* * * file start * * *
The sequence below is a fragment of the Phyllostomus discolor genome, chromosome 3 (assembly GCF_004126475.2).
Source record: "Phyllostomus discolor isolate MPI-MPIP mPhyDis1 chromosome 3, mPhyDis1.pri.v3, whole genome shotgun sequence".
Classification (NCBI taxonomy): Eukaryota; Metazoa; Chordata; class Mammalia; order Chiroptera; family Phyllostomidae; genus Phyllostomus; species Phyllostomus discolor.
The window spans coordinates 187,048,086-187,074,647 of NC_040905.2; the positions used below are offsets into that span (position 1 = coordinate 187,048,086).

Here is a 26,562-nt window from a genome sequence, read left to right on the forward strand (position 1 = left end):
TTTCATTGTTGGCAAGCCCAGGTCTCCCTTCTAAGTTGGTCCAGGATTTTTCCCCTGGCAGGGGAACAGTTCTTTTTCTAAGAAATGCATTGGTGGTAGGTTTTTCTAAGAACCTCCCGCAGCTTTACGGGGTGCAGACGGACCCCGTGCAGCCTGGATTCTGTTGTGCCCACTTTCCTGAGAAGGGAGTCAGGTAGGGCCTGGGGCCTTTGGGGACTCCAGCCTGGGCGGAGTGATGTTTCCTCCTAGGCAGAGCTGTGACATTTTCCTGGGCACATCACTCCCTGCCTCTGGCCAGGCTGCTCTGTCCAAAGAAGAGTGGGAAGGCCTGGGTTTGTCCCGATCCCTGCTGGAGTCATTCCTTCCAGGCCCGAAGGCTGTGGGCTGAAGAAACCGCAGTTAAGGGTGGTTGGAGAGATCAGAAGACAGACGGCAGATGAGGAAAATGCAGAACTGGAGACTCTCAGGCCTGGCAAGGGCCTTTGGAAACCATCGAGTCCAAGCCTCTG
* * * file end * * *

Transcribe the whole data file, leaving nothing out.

The sequence below is a fragment of the Phyllostomus discolor genome, chromosome 3 (assembly GCF_004126475.2).
Source record: "Phyllostomus discolor isolate MPI-MPIP mPhyDis1 chromosome 3, mPhyDis1.pri.v3, whole genome shotgun sequence".
Classification (NCBI taxonomy): Eukaryota; Metazoa; Chordata; class Mammalia; order Chiroptera; family Phyllostomidae; genus Phyllostomus; species Phyllostomus discolor.
The window spans coordinates 187,048,086-187,074,647 of NC_040905.2; the positions used below are offsets into that span (position 1 = coordinate 187,048,086).

Here is a 26,562-nt window from a genome sequence, read left to right on the forward strand (position 1 = left end):
TTTCATTGTTGGCAAGCCCAGGTCTCCCTTCTAAGTTGGTCCAGGATTTTTCCCCTGGCAGGGGAACAGTTCTTTTTCTAAGAAATGCATTGGTGGTAGGTTTTTCTAAGAACCTCCCGCAGCTTTACGGGGTGCAGACGGACCCCGTGCAGCCTGGATTCTGTTGTGCCCACTTTCCTGAGAAGGGAGTCAGGTAGGGCCTGGGGCCTTTGGGGACTCCAGCCTGGGCGGAGTGATGTTTCCTCCTAGGCAGAGCTGTGACATTTTCCTGGGCACATCACTCCCTGCCTCTGGCCAGGCTGCTCTGTCCAAAGAAGAGTGGGAAGGCCTGGGTTTGTCCCGATCCCTGCTGGAGTCATTCCTTCCAGGCCCGAAGGCTGTGGGCTGAAGAAACCGCAGTTAAGGGTGGTTGGAGAGATCAGAAGACAGACGGCAGATGAGGAAAATGCAGAACTGGAGACTCTCAGGCCTGGCAAGGGCCTTTGGAAACCATCGAGTCCAAGCCTCTG